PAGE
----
Flavorful and nutritious, radish greens are the bonus leafy green that grows above ground from the familiar root vegetable. Radishes are grown throughout the world, typically in milder and cooler climates. The leaves can be small and round or long and serrated, depending on the variety of radish, and they make an excellent cooking green.
What Are Radish Greens?
Radish greens are the leafy tops of the radish plant. While we tend to focus on the colorful roots, the greens are edible and rich in nutrients as well. Radishes may be sold in bags with their tops removed, but they are often left intact. Fresh, healthy-looking greens are a sign that a bunch of radishes has been recently harvested and handled appropriately. The affordable greens can be eaten raw in salads or cooked, and simply need to be washed before eating.
How to Use Radish Greens
Radish greens can be used separately from their roots or combined together in a single dish. Young radish greens are tender and mild enough to eat raw in salads or can be blended into pesto. Mature radish greens may be slightly fuzzy, bitter, or tough when raw, but they make an excellent cooking green.
To prepare radish greens, remove the roots and reserve them for another use. Wash the leaves well to remove any soil or grit that may be clinging to the leaves. Dry the greens, then chop them as appropriate for your recipe. The greens are now ready to cook.
Radish greens can be added to dishes like curries, soups, stews, quiches, frittatas, and casseroles to add color and boost nutrition. They can also be sauteed, blanched, braised, or steamed on their own or with other cooking greens the same way you would prepare kale, Swiss chard, or turnip greens.
What Does It Taste Like?
Radish greens range in flavor from mildly vegetal to earthy and slightly spicy, often with an underlying bitterness that's not unpleasant. They're similar in flavor to turnip greens or mustard greens, though they're typically smaller in size. Cooking the greens and adding salt and acid to the final dish can balance the bitterness to your taste.
Radish Green Recipes
Radish greens have a lightly peppery, bitter, but mild flavor that blends in well with salad greens and cooked dishes. Try substituting all or part of the greens in the following recipes with radish greens:
- Quick and Easy Mustard Greens
- Black-Eyed Peas and Greens Soup
- Southern-Style Greens With Pepper Sauce
Where to Buy Radish Greens
Radish greens will be found in the produce section of most supermarkets, grocery stores, food co-ops, and natural foods stores, with standard red radishes being most common. Since they are often incorrectly considered an inedible byproduct, radish greens are typically sold with the roots still attached and are not marketed separately.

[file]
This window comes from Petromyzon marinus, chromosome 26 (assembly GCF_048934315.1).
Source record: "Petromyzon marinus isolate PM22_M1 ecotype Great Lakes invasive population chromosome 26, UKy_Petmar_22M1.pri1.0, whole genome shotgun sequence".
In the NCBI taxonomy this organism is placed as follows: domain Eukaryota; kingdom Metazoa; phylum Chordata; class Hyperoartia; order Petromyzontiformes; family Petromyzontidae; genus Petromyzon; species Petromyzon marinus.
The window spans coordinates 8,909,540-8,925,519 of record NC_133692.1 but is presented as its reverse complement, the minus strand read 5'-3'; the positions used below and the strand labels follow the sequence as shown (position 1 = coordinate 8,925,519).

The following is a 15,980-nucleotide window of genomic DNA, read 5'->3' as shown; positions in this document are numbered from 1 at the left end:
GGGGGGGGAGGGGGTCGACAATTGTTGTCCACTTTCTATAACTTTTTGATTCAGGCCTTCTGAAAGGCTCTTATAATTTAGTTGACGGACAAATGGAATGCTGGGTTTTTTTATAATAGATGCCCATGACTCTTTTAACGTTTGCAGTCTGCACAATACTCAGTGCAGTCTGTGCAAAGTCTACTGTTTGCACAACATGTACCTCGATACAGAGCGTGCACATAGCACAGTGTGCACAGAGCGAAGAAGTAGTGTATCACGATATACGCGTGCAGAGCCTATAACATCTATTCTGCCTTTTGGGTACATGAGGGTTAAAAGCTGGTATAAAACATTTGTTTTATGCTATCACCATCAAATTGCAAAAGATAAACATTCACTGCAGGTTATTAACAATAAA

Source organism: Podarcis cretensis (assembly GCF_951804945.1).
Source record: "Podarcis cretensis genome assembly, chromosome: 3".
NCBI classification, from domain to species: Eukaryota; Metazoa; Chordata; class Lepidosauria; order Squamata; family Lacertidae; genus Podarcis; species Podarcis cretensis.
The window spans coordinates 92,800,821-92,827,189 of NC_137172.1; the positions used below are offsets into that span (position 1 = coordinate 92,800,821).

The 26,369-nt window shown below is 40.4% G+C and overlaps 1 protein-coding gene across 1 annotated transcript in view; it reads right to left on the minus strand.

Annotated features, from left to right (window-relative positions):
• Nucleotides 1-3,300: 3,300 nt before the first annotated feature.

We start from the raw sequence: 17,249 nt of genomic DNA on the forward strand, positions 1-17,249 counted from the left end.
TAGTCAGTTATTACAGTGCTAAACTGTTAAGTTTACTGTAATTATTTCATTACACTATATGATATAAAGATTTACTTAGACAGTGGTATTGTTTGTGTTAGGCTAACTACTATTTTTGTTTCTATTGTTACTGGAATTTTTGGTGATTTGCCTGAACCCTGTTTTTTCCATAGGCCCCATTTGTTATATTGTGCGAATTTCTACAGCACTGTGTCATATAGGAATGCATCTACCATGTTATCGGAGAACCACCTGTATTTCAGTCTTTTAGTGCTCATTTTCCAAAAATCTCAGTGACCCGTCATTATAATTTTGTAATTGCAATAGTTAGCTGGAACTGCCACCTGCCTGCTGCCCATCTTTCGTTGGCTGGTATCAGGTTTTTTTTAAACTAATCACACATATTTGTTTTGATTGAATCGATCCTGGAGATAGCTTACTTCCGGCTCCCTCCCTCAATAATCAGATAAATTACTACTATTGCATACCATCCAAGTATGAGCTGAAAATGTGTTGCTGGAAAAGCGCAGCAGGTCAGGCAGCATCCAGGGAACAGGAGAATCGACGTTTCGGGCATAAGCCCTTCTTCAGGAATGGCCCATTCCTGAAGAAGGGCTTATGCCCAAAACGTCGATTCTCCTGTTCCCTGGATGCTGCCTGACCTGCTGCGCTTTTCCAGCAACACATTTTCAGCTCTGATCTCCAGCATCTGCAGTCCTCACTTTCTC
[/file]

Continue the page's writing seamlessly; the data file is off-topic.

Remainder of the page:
For a wider selection, look to your local farmers' market or farmstand. You're more likely to find varieties like watermelon, green, black, purple, and daikon radishes. Asian markets often have a wider selection of radish varieties, too.
Select radishes with firm, taut flesh, and fresh, perky greens. The leaves should be crisp, green, and intact, not wilted, yellowed, or tattered. You may see signs of insect damage (tiny holes in the leaves). This does not affect the flavor of the greens, but it may indicate a shorter shelf life, so make a note to use those greens sooner rather than later.
Red radishes sold for use in salads are the most common variety available at supermarkets. Since their leaves and the bunches they're sold in tend to be pretty small, it's best to plan on adding those greens to another dish or combining them with other greens in your cooking.
Other radishes that may be available are long, skinny French breakfast radishes, which have a delicate flavor and white-tipped roots. Easter egg radishes include a mix of pink, white, and purple radishes. Their greens are typically larger, but their flavor is similar to red radishes.
The greens of watermelon, green, black, purple, and daikon radishes are also edible. Keep in mind that these varieties usually have more strongly flavored greens than red radishes.
Radishes and their greens stay freshest when stored separately, as the roots will begin to soften more quickly with their tops on. Twist or cut off the tops, then wash and dry the greens, ideally using a salad spinner to remove moisture. Wash and dry the roots and store them in a separate plastic bag.
Store radish greens in a plastic bag with a paper towel inside it in your crisper drawer. They will keep for two to three days, so it's best to use them relatively quickly.
Much like radishes, radish geens contain fiber. They also contain calcium and potassium.
Radishes, raw, Fooddata central, United States Department of Agriculture